Indian regulators have come up with a novel solution to the problem of failed initial public offerings: give small investors who lose money a refund. The proposal would appear to undermine the basic idea that common shares represent ownership rights – and risks. But unless company owners face consequences for ultra-aggressive pricing, they won’t stop abusing their information advantage – and the market for IPOs will remain moribund.
The Securities and Exchange Board of India (Sebi), which has floated the idea, is right to worry that small investors are being fleeced by insiders with superior information. Between 2008 and 2011, 55 out of 117 Indian IPOs traded at least 20 per cent below the offer price after six months of listing.
Bankers have slammed the proposal as a draconian intervention in a free market. But Sebi is not seeking to eliminate the risk of underperformance altogether. Only small investors – those who had applied to buy less than $900 in stock – will be allowed to return their shares at the offer price. The option will only be triggered if both the absolute share price drop and decline relative to the broader market index are 20 per cent or more within three months. And, majority owners’ repurchase obligation will be capped at five per cent of the IPO size. Insiders will still have an advantage over new investors. But they will be discouraged from using it too blatantly.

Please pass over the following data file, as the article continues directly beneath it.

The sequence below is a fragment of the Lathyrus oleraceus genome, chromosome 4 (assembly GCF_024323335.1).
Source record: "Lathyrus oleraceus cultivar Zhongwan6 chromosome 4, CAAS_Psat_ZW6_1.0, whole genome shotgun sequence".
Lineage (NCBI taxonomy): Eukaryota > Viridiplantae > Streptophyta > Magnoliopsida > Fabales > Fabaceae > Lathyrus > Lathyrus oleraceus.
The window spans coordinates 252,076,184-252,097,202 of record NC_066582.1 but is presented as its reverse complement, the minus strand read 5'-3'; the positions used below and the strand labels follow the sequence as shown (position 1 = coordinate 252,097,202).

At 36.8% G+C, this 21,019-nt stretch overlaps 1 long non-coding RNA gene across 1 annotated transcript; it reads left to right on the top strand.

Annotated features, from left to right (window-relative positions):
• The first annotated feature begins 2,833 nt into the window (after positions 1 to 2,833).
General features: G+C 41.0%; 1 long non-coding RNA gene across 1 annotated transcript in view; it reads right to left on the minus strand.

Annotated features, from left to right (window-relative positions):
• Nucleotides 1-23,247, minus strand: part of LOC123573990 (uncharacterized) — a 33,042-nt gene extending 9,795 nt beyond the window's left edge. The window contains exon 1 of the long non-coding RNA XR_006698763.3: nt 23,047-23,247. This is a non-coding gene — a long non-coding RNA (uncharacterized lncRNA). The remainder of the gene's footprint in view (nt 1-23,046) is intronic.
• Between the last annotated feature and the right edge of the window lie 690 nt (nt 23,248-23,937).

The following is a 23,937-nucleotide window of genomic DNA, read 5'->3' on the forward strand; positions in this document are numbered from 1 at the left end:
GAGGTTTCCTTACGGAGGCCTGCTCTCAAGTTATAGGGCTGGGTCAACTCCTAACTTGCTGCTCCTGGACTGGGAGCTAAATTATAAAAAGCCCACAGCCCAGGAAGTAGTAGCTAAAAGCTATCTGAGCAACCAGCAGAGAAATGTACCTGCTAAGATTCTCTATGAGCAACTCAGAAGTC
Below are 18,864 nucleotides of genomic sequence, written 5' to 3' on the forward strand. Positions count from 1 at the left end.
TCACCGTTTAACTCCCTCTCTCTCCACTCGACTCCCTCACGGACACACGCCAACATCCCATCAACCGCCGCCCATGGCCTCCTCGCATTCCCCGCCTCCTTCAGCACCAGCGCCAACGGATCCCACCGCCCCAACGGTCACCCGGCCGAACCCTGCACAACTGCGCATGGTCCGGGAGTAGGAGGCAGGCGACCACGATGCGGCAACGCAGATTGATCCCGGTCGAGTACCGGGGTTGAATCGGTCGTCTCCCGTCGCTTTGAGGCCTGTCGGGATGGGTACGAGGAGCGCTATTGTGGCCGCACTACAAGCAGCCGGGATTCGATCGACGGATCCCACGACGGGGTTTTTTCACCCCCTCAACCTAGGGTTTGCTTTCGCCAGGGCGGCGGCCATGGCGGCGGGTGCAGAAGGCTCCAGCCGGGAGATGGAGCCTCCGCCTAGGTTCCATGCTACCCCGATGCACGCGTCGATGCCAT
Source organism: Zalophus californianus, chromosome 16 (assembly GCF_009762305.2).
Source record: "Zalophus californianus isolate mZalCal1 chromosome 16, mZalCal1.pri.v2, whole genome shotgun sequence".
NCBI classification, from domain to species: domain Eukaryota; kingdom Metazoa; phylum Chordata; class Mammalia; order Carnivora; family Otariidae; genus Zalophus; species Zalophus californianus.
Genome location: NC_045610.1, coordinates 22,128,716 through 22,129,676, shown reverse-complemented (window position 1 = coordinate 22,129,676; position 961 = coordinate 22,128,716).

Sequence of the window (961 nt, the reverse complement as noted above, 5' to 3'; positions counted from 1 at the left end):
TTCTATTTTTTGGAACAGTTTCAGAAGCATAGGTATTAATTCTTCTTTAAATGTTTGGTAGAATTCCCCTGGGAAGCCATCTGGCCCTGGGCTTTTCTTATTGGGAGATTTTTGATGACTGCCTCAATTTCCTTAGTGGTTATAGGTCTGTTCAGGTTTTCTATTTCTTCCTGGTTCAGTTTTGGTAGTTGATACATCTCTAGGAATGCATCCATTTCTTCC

Being responsible for ensuring positive trading in the secondary market might scare away a handful of IPO aspirants. But it will prompt those that remain to pay more attention to pricing their offers fairly. It will also put more pressure on investment banks to avoid dud issues.
There’s no question that India needs to restore investor trust. Last financial year, households pulled out a net Rs 9,300 crore ($2 billion) from equities and mutual funds. In September, IPOs raised less than $7 million, while rights issues, where the market has already established a price, scooped up more than $1 billion.
It’s not yet certain whether Sebi’s proposal will be formalised: chairman U K Sinha recently hinted that a “milder form” of safety net might be introduced. But if the final rules are watered down too much, they might be ineffective. And that would defeat the whole point.